It's legal within the USA* to test your own equipment inside your own network.

Be aware that some of the newest ISP-provided routers (i.e. Comcast gigabit, aka Xfinity xFi) have some rudimentary security software built in, and they do internal network monitoring and detection to help homeowners secure their networks. The most I've seen them do is alert the account holder that new devices have been added to the network, or warn you if you try to connect to a known malicious site, but it's certainly possible that it could detect other forms of behavior that it might consider hostile. So don't be surprised if your ISP notices, and perhaps tries to "keep you safe" by blocking traffic it considers dangerous. It's also probable that any such activity would be logged by them.

However, most ISP routers are older, and the older ones don't do any such thing. Their security functioning is limited to simple firewalls that keep bad traffic out.

If you're concerned that you don't know if the ISP's router is monitoring your traffic, you don't have to trust it. You can add a second router inside your network and dedicate the innermost network to your penetration testing activities. Any network IP addresses that begin with "10.", "192.168.", or "172.16." through "172.31.", are called "Private Networks" (RFC 1918, for a more formal definition). These are reserved address ranges that are not allowed to be routed outside of your network by your router. So anything you send to those addresses won't leave your network, making them safe to experiment with.

* NOTE: standard disclaimers apply, this is not legal advice, it may not be accurate, I am not a lawyer, don't believe everything you read on the internet, use at your own risk.

1
source | link

It's legal within the USA* to test your own equipment inside your own network.

Be aware that some of the newest ISP-provided routers (i.e. Comcast gigabit, aka Xfinity xFi) have some rudimentary security software built in, and they do internal network monitoring and detection to help homeowners secure their networks. The most I've seen them do is alert the account holder that new devices have been added to the network, or warn you if you try to connect to a known malicious site, but it's certainly possible that it could detect other forms of behavior that it might consider hostile. So don't be surprised if your ISP notices, and perhaps tries to "keep you safe" by blocking traffic it considers dangerous. It's also probable that any such activity would be logged by them.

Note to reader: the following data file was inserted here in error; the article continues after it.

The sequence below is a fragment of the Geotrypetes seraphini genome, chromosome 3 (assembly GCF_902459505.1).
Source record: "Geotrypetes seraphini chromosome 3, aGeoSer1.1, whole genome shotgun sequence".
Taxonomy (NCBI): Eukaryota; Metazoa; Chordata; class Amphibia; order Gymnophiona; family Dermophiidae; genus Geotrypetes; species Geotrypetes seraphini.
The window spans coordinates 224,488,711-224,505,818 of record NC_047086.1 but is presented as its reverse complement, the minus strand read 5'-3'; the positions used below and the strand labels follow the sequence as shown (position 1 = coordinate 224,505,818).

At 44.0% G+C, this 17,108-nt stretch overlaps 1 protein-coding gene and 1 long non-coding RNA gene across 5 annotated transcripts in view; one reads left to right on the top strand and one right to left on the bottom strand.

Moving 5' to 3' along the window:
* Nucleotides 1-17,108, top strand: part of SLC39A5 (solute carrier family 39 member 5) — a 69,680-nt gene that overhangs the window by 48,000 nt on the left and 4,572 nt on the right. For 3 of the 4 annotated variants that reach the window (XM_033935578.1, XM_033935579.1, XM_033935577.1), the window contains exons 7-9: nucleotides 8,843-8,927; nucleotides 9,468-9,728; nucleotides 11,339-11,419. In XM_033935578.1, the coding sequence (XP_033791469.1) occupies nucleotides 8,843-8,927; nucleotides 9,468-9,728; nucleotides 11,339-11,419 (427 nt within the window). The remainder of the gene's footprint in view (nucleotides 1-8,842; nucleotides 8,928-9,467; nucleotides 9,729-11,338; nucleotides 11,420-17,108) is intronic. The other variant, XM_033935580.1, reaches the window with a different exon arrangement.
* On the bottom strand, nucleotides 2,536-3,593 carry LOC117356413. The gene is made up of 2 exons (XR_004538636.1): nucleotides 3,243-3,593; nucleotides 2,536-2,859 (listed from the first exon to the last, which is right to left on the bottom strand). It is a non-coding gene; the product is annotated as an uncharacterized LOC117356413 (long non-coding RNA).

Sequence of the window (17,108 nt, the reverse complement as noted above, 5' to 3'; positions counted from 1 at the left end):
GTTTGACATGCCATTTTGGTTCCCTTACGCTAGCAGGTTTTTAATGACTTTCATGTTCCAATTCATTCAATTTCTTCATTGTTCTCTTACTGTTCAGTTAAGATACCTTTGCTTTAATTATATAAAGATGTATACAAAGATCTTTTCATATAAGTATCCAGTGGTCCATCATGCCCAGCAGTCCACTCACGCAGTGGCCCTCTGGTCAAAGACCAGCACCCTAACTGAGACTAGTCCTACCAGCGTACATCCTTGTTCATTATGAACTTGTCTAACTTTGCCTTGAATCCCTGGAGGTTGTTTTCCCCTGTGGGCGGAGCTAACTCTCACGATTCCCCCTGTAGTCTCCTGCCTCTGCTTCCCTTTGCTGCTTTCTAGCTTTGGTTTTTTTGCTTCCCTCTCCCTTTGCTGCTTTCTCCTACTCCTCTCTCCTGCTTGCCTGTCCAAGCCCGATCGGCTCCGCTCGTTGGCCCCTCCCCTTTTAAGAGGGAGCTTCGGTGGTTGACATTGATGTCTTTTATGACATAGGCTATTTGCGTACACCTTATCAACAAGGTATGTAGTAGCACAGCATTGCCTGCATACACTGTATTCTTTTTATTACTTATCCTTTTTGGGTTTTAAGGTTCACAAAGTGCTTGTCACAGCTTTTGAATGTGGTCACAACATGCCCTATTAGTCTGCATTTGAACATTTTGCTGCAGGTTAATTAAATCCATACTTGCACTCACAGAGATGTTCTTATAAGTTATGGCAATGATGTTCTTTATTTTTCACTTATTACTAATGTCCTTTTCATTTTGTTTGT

However, most ISP routers are older, and the older ones don't do any such thing. Their security functioning is limited to simple firewalls that keep bad traffic out.

If you're concerned that you don't know if the ISP's router is monitoring your traffic, you don't have to trust it. You can add a second router inside your network and dedicate the innermost network to your penetration testing activities. Any network IP addresses that begin with 10.0.0.0, 192.168.0.0, or 172.16.0.0, are called "Private Networks". These are reserved address ranges that are not allowed to be routed outside of your network by your router. So anything you send to those addresses won't leave your network, making them safe to experiment with.

* NOTE: standard disclaimers apply, this is not legal advice, it may not be accurate, I am not a lawyer, don't believe everything you read on the internet, use at your own risk.